Interest Rate Lock: What Happens When You Do, What Happens When You Don’t
I understand the interest rate market can appear to be a little jumbled sometimes. You can check out interest rates one day and then a week later they’ll be a little different, sometimes higher and sometimes lower. They can also remain the same but in most instances rates do change daily, even by a very tiny amount.
Interest Rate Basics
For example, you might get a rate quote with half a discount point and then a couple of days later the same rate might be three-quarters of a point. There really is a method that lenders follow when setting interest rates each day. Mortgage companies everywhere follow the same basic set of indices when setting their rates each day. For a 30 year fixed rate, a common index is the FNMA 30-yr 3.0 mortgage bond. Government-backed loan such as VA and FHA also have their own indices. A 15 year will also have an index that is tracked. With adjustable-rate mortgages or hybrid loans, there are other indices used such as the 10 year note, for example.
But until you officially request an interest rate lock, you’re subject to market conditions and prevailing rates. And that can be both a good thing and a bad thing, depending upon what markets are doing. Let’s say that our economy is humming right along and the prospects for a stronger economy look good. That means investors might put more of their funds into the stock market and pull funds from bonds they’ve purchased. Investors buy bonds for safety, not solid returns. The advantage for bonds is security. When markets begin to suffer or show signs of weakness investors can be a little anxious and sell their stock holdings and transfer them into the security of a bond. And remember, the FNMA 30-yr 3.0 is also a bond. Like all bonds, when there is a greater demand the price goes up and when the price of a bond goes up the yield goes down. Conversely, when investors have little demand for bonds the price goes down and the yield, or the returns, go up. In a nutshell, that’s how rates can change on a daily basis and sometimes even during the course of a single business day. Unless you lock in your rate however, you’re subject to these daily swings.
When you submit your loan application you’ll be provided a series of documents, one of which explains how and when your interest rate is guaranteed with an interest rate lock. Don’t expect to lock in any rate without having submitted your loan application along with supporting documentation and have a property picked out. If you’re refinancing the property is the one you own and if buying it’s the one listed on the sales contract.
How it Works
Rate locks are issued for a specific time period, typically just as long as needed to close your transaction. When you apply, we’ll begin documenting your loan and request information from your landlord, order an appraisal and a title report among others. Typically this additional documentation takes about 10 days or so to collect. Once fully documented, it goes to the underwriter who reviews your loan file to make sure it conforms with program guidelines. Once the loan is fully approved and you’ve satisfied all your loan conditions, it gets sent to your settlement agent who will oversee your closing. The settlement agent will then send your signed loan package back to us for a final review to make sure the agent followed our instructions properly. After that, funds for your mortgage are released and your loan is recorded at the county recorder’s office. During all this time, your rate is locked in. In today’s market, closing a mortgage to buy a home or refinance an existing mortgage should take less than 30 days, so a 30 day lock is needed.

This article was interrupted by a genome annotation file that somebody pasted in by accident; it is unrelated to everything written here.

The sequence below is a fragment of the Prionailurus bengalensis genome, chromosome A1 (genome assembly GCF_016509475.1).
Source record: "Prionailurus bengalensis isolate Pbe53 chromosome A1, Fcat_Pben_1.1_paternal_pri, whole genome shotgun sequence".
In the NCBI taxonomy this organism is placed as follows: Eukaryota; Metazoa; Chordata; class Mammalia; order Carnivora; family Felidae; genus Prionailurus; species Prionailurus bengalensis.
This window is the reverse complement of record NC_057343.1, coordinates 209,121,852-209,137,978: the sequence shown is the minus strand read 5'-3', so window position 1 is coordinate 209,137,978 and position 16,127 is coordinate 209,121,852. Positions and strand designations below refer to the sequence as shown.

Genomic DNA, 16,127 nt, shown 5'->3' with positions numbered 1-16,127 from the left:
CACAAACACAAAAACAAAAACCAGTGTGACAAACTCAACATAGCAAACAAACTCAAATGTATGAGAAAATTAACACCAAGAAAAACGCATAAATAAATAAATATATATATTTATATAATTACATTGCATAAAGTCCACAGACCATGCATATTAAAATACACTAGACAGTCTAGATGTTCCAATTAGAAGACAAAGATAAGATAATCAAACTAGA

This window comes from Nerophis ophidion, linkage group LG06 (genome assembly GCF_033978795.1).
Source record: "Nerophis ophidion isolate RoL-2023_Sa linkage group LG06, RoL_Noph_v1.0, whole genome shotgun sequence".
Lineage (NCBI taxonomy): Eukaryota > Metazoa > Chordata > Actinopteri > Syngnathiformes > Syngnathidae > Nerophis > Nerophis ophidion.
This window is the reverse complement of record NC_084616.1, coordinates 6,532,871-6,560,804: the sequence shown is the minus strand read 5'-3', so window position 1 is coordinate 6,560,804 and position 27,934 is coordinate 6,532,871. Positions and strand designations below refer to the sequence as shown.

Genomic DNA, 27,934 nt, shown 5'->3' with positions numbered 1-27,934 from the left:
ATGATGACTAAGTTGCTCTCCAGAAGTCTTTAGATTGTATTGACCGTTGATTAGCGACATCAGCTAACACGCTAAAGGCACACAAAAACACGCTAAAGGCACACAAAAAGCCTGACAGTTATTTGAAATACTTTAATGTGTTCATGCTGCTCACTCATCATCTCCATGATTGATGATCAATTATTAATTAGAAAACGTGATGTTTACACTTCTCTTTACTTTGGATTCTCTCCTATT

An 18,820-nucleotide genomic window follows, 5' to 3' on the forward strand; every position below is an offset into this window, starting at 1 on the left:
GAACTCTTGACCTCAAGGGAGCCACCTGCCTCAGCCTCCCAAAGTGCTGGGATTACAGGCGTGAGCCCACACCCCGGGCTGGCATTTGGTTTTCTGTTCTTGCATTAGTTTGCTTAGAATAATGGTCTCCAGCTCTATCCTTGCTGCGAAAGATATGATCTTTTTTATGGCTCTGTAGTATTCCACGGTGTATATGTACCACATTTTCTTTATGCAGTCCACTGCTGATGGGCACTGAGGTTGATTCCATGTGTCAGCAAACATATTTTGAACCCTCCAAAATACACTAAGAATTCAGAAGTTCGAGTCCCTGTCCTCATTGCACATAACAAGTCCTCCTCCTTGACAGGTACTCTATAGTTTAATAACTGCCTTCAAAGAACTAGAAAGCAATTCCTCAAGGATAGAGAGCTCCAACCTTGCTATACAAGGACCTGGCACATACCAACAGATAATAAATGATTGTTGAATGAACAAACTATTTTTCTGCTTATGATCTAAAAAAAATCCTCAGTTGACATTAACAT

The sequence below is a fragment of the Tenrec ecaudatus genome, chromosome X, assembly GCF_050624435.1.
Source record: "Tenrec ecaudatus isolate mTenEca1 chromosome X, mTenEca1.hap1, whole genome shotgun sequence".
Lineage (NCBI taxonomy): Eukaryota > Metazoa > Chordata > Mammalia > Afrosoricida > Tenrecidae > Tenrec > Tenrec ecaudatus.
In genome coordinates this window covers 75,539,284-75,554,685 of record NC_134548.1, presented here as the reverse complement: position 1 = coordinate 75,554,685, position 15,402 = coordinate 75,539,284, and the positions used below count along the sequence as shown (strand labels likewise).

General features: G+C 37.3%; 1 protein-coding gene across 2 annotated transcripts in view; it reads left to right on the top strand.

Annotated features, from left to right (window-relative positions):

Interest Rate Lock: Pros and Cons
What if you need a bit longer to close? What if the sellers can’t close in 30 days but need a couple of more weeks? Then a 45 day lock is the answer. Or a 60 or even a 90 day lock. The strategy isn’t to lock in for the longest term possible because the longer the lock the more expensive the rate will be. A 90 day lock will cost more than a 30 day lock. Rate lock periods can also be as short as 10 or 15 days. When you submit your loan, we can talk about the rate lock period that best suits your situation to get a better rate at the lowest cost.
Okay, but what happens if you don’t lock your rate? Not much, really. Some consumers will apply for a mortgage and even submit their supporting documentation but decide not to lock in a rate. Maybe those consumers think that over time rates will move lower so they wait. And that can certainly work out if rates do move lower and they lock in a 15 day rate. But if they wait too long then certain documents in the loan file have to be updated once again. That means the lender needs to re-order or otherwise refresh credit documents in the file which can delay the closing.
During that same period however, rates move up rather than move down. Without an interest rate lock, you’re not protected against rate swings. In fact, if someone’s debt to income ratios are a bit high to begin with when first preapproved, if rates move too much higher they can rise to the point where they no longer qualify and the deal they want falls through.
My advice when deciding about a rate lock? Think about whatever decision you make is the wrong one. If you do decide to lock and rates move lower, you can always refinance down the road. If you decide to wait and rates move higher, you’ll be paying for that decision each and every month when you make your mortgage payment. Now, which way would you rather be wrong?